Canada’s big banks are due to report their fiscal second-quarter results in the final week of May, and those quarterly reports may be the most keenly awaited corporate numbers in Canada since the financial crisis of 2008-2009.

One Bay Street analyst says it’s never been as difficult as it is right now to confidently predict what the banks are going to report. The Canadian economy has been substantially locked down for two months. The banks responded early by promising borrowers they could delay loan payments by up to six months. The federal government has rolled out daily announcements on massive spending programs designed to prop up consumers and businesses until the COVID-19 pandemic subsides. New accounting rules mean the banks will make changes to the way they report expected loan losses, by placing more emphasis on loans that are not yet defined as “impaired.” It’s an unprecedented mix of conditions.

That analyst, Steve Theriault of Eight Capital, told clients recently “it’s not an understatement to say that this is the most uncertain we’ve ever felt into a Canadian bank earnings quarter.”

One of his peers, Gabriel Dechaine at National Bank of Canada, predicts “the most interesting quarter we’ve seen in years.”

At Barclays Capital, analyst John Aiken says predicting loan losses right now is like “throwing darts at a board” – and he says that applies as much to the banks themselves as it does to outsiders.

The big question is a simple one: How much money will the banks set aside for loan losses? This is crucial for investors, who want some level of clarity on how big the hit to profitability will be, and how long it will loom over bank stocks.

Several other important questions follow: Will banks “front load” their provisions for credit losses (PCLs) by taking large provisions in the second quarter, with those numbers tapering down as the fiscal year proceeds? What forecasts will they make on loan losses for the rest of the year? What will they say about those deferred payments they have offered clients? Do they expect to get almost all of that money back? What’s their view of Ottawa’s aid packages? And, what is their assessment of when this economic crisis will end?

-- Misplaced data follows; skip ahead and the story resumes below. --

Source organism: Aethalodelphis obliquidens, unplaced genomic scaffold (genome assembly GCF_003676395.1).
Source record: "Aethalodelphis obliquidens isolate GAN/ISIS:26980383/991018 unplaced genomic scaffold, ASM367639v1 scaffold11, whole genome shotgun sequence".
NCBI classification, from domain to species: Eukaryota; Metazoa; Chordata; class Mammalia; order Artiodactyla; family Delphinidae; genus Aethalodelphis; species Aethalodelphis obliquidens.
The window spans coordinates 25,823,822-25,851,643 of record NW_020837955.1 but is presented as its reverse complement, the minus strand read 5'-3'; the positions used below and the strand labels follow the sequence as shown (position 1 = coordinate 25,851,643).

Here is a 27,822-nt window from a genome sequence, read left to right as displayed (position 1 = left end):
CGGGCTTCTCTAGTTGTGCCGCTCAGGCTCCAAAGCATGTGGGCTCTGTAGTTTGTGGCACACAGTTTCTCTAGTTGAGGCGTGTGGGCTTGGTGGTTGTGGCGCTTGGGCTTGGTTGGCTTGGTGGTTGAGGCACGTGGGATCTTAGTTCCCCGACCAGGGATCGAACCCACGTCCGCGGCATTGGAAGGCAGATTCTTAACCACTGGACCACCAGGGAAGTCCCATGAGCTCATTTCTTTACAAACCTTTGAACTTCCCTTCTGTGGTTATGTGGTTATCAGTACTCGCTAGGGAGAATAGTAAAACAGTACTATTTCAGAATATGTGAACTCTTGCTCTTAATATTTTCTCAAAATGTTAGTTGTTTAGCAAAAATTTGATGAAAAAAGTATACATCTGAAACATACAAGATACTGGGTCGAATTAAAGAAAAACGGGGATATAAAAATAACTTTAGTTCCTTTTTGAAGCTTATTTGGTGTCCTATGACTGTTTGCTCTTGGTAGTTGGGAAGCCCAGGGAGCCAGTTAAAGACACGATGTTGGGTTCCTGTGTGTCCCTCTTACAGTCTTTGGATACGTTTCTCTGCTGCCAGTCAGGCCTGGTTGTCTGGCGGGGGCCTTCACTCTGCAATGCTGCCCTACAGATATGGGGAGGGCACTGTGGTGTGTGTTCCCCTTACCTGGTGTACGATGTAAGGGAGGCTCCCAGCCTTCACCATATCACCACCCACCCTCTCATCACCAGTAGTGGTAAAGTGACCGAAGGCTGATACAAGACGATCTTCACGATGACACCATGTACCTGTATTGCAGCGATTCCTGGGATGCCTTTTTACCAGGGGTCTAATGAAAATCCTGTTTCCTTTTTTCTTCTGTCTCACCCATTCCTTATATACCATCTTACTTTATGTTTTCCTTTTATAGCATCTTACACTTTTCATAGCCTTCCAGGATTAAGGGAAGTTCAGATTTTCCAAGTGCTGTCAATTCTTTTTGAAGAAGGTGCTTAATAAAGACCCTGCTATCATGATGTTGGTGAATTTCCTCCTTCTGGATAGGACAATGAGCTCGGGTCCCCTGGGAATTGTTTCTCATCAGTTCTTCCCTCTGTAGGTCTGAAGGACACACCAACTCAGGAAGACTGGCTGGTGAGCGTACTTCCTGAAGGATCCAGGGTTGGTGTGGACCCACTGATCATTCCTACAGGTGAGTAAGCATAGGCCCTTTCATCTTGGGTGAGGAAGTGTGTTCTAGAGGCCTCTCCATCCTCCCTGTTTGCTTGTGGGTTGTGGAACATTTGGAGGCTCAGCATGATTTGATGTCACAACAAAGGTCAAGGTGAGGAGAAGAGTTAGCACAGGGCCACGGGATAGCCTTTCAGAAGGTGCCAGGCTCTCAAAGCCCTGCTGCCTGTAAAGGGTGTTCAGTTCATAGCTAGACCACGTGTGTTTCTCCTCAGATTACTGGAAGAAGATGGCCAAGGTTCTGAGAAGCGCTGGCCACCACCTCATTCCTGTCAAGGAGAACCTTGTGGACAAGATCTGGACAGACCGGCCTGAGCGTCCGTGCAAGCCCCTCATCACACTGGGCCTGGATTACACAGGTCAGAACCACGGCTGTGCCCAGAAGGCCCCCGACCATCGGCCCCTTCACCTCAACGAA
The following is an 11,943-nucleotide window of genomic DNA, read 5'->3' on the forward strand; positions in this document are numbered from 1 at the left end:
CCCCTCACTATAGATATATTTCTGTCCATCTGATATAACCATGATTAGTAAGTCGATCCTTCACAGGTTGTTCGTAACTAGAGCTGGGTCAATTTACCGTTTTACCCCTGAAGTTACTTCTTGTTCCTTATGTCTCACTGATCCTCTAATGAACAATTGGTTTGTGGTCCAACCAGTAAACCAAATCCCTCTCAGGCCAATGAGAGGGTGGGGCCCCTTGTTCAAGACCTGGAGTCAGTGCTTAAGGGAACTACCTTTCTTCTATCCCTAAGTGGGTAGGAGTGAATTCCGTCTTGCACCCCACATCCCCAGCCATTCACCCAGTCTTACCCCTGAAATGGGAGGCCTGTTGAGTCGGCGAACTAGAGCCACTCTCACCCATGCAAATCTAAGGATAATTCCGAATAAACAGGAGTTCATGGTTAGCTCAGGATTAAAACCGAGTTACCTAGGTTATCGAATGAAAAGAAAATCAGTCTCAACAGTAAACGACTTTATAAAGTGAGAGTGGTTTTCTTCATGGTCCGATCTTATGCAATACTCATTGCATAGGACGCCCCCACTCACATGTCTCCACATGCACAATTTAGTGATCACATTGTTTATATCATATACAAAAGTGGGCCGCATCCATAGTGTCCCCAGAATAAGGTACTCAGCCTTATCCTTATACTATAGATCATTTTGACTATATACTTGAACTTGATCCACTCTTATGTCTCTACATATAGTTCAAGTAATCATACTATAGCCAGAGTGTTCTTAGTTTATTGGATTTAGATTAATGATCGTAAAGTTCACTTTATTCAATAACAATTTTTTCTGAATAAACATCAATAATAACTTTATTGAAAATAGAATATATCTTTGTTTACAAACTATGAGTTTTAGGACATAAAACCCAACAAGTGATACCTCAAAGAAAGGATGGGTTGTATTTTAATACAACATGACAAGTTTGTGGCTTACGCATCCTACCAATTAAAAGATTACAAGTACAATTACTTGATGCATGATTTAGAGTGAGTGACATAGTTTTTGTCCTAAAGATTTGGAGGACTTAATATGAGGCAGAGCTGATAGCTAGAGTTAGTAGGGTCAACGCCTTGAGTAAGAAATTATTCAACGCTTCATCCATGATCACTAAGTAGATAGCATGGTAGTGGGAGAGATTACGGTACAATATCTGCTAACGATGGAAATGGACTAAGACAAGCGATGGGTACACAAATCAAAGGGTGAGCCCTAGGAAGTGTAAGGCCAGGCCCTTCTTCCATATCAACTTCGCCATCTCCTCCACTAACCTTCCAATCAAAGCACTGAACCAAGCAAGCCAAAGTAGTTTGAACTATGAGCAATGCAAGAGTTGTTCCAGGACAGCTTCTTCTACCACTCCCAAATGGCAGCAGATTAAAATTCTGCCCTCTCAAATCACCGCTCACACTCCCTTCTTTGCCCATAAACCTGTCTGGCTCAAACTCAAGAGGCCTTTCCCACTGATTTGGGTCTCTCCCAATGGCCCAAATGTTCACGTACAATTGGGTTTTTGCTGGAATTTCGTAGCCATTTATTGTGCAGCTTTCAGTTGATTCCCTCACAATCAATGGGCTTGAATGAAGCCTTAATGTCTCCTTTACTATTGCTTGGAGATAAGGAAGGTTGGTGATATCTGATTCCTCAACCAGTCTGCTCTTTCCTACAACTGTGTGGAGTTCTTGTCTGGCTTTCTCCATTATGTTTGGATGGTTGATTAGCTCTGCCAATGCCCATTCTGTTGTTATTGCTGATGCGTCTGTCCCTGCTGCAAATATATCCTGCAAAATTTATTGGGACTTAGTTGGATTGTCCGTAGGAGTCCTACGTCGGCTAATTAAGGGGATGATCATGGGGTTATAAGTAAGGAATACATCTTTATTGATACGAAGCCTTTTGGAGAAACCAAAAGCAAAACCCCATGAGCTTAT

It’s important to remember that the fiscal second quarter for the banks ran from February 1 to April 30. So, it includes the months of March and April – when the Canadian economy was largely shut down. Most quarterly results we’ve seen from Canadian corporations lately have been for the calendar first quarter of 2020 – and so have not included the carnage of April.

Here are some key developments we have seen so far:

Most significantly, Toronto-Dominion Bank has warned of a big provision for credit losses in its U.S. retail banking operation. It said it expected to set aside $1.1 billion for U.S. loans that may not be repaid. TD gave no preview of PCLs in Canada and, at this writing, neither have any of the other Big Six banks.

As a reminder, provisions for credit losses reduce profit dollar-for-dollar. They are also based on estimates by a bank of its loan book at a moment in time, and can be revised up or down in the future. And it’s important to measure them as a percentage of all loans.

Two small Canadian banks have reported big loan-loss provisions for the first calendar quarter of the year. HSBC Canada reported a $140 million hit to profits from expected loan losses. That sum was equal to 25.6 per cent of HSBC Canada’s total revenue for the quarter, and fully 0.83 per cent of all its loans outstanding.

More recently, Equitable Group Inc. – the company behind alternative mortgage lender Equitable Bank – reported a near quadrupling of provisions for loan losses to $35.7 million.

Most analysts have by now reduced their earnings forecasts for the big banks in the second quarter and for the remainder of the fiscal year and beyond. Some expect at least four consecutive quarters of higher-than-usual provisioning weighing on profit.

At Eight Capital, Theriault has cut his fiscal year earnings per share expectations for the banks by 17 per cent, with larger credit losses being the dominant factor. He calls for a combined $8.5 billion in PCLs in the quarter – a number that is triple what the banks reported in the same quarter of the earlier fiscal year. As a percentage of all loans outstanding, this would equate to 0.93 per cent. 

For context, TD Bank reported a PCL ratio of 0.25 per cent in the second quarter of fiscal 2019. At Bank of Montreal, the figure was 0.16 per cent. 

Theriault also expects the heaviest consumer loan losses in 30 years.

John Aiken at Barclays says provisions for credit losses arising from the pandemic will ultimately total $14 billion. But they could reach a staggering $60 billion, he says. He expects that $14 billion to be “staged over several quarters.”

Here’s the reporting schedule for the banks’ second quarter 2020 results:

- May 26:  Bank of Nova Scotia; National Bank of Canada

- May 27:  Bank of Montreal; Royal Bank of Canada

- May 28:  Canadian Imperial Bank of Commerce; Toronto-Dominion Bank